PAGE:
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That's possibly part of it; the rest is likely because a viewfinder image is like looking at a 2x3 inch print. Even though the "print" is of exceptional clarity, limited primarily by your visual acuity, it still cannot hold all of the detail of the file. When you look at the file on-screen at 100%, you can see flaws that are simply too small to see in the viewfinder.
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Gary Ferguson
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« Reply #6 on: July 09, 2006, 04:41:04 PM »
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I was thinking about something similar the other day. A different take on the old chestnut of what focal length is the "standard". It occured to me that there's an argument that the standard lens is that which delivers an image on the monitor that matches the resolution of the naked eye. On a full frame DSLR that works out, for my vision at least, as a surprisingly wide 24mm.

As far as the image in the viewfinder is concerned I suspect it skews equally dramatically in the opposite direction, at a guess I think you'd need a lens of about 135mm to 200mm to match what is freely observable with the naked eye. It's getting dark here in London or I'd test the theory with a 70-200 zoom.
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BJL
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« Reply #7 on: July 10, 2006, 05:31:24 AM »
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does the eye see better thru the eyepiece than the sensor can reproduce?
[a href=\"index.php?act=findpost&pid=70027\"][{POST_SNAPBACK}][/a]
With an SLR, I doubt it. Remember that the image you see in the VF is not the direct image from the lens: it is an image scattered off a ground glass plate after the image from the lens is focused on that plate. This reduces the resolution significantly below what the lens is capable of: I have read comparisons that high end profession video camera EVF's of about 2MP match or exceed optical VF's for detail. If so, DSLR sensors easily outresolve SLR VF's.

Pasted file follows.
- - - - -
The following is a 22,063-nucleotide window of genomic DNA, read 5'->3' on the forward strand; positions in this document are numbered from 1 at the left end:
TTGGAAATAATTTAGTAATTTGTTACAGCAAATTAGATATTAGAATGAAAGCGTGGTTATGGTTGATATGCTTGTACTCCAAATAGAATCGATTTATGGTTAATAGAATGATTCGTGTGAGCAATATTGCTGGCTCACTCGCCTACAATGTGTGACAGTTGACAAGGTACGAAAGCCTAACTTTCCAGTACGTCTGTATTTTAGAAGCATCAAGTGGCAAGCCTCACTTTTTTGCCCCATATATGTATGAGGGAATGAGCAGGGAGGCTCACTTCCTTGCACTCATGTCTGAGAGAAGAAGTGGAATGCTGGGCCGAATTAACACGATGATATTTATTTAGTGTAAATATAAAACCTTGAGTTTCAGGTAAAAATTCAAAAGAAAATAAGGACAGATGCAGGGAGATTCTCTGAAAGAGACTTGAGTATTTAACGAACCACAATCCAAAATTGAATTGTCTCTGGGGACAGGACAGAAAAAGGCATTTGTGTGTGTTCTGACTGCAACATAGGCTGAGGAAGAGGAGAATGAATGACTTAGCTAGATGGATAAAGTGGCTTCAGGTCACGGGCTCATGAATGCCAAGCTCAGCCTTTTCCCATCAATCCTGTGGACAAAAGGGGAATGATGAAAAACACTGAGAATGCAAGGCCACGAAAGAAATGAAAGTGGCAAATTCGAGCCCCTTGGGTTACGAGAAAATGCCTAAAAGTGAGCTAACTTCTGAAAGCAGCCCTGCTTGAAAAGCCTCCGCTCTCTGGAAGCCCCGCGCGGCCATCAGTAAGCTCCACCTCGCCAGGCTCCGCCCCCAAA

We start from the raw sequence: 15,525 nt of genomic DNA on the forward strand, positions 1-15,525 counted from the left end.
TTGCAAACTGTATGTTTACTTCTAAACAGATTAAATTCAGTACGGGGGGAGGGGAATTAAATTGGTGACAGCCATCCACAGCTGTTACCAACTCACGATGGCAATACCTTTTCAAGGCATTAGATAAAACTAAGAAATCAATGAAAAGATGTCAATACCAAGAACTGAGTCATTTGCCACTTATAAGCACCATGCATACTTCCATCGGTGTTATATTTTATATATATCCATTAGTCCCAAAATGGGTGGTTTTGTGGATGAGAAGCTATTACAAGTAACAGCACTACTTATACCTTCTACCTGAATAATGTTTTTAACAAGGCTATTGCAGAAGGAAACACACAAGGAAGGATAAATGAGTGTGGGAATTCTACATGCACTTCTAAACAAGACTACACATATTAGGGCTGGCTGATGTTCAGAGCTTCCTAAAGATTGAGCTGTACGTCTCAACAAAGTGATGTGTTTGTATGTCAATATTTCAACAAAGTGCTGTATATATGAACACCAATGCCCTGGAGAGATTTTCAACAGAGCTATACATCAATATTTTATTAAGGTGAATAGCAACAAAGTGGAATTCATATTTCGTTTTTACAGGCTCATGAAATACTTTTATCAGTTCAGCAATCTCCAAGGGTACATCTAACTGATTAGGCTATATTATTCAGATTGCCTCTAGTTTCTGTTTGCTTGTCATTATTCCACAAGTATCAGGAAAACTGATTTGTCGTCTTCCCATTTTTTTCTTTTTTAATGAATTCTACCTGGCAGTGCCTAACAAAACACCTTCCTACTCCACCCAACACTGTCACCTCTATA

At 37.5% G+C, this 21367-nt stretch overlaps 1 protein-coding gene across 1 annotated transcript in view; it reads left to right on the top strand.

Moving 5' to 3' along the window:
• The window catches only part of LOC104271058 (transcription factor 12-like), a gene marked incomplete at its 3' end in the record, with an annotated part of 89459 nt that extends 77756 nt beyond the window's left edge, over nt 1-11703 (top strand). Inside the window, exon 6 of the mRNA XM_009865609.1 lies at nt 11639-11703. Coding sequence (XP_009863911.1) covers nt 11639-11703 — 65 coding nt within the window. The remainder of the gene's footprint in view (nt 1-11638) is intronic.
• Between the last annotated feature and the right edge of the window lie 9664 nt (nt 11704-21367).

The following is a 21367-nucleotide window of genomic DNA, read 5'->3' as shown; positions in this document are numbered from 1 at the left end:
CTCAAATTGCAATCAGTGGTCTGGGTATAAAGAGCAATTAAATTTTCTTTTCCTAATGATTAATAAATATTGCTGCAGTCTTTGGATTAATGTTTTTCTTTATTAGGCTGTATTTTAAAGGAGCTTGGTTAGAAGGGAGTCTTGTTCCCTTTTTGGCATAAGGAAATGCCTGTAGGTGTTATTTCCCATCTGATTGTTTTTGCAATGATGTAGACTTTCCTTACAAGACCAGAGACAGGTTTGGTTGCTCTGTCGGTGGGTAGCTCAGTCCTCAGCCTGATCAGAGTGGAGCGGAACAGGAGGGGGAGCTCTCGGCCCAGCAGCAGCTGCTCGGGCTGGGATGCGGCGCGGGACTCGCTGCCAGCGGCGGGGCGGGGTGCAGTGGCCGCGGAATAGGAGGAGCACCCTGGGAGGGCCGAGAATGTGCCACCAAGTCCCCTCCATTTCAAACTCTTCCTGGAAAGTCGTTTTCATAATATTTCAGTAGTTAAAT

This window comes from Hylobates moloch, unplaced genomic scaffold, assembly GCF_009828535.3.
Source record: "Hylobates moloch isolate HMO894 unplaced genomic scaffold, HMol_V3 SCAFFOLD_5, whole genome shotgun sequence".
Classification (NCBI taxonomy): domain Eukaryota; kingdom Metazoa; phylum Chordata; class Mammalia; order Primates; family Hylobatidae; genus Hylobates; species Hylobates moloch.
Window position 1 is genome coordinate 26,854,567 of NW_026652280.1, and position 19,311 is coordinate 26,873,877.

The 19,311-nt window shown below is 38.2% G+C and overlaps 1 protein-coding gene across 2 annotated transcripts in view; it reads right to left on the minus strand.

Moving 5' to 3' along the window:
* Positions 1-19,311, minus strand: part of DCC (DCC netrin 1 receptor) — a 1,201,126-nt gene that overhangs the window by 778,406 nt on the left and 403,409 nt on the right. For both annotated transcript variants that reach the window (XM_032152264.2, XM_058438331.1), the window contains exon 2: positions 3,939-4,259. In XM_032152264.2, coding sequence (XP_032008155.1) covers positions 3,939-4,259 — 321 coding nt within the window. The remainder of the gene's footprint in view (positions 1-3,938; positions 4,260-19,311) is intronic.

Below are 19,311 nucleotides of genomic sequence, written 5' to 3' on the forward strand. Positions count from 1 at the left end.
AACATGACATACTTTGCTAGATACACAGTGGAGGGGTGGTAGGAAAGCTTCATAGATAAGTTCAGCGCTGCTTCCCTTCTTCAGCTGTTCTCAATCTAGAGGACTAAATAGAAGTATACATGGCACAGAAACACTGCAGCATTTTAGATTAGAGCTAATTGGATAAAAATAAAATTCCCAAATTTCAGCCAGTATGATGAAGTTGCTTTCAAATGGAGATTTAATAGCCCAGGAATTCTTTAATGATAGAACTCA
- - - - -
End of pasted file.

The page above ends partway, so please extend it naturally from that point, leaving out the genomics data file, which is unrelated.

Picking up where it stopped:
Range-finder VF's are another case; there you see the direct image from the VF optics.

P. S. I think Jonathan has it right on the smaller apparent image size in the VF: small versions of images can look extremely sharp. How many time have you got  a shot that looks sharp in a 4"x6" minilab print, but gets a bit mushy when you reprint at 8x10, or even 5x7?
« Last Edit: July 10, 2006, 05:35:54 AM by BJL » Logged
bjanes
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« Reply #8 on: July 10, 2006, 07:25:22 AM »
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That's possibly part of it; the rest is likely because a viewfinder image is like looking at a 2x3 inch print. Even though the "print" is of exceptional clarity, limited primarily by your visual acuity, it still cannot hold all of the detail of the file. When you look at the file on-screen at 100%, you can see flaws that are simply too small to see in the viewfinder.
[a href=\"index.php?act=findpost&pid=70162\"][{POST_SNAPBACK}][/a]

Yes, that is why magnification of the view finder image is helpful. With my old Nikon F3, I had a 6x focusing magnifier and focusing could be very precise. With my D200, the right angle magnifier gives 2x and helps some, but I miss the 6x.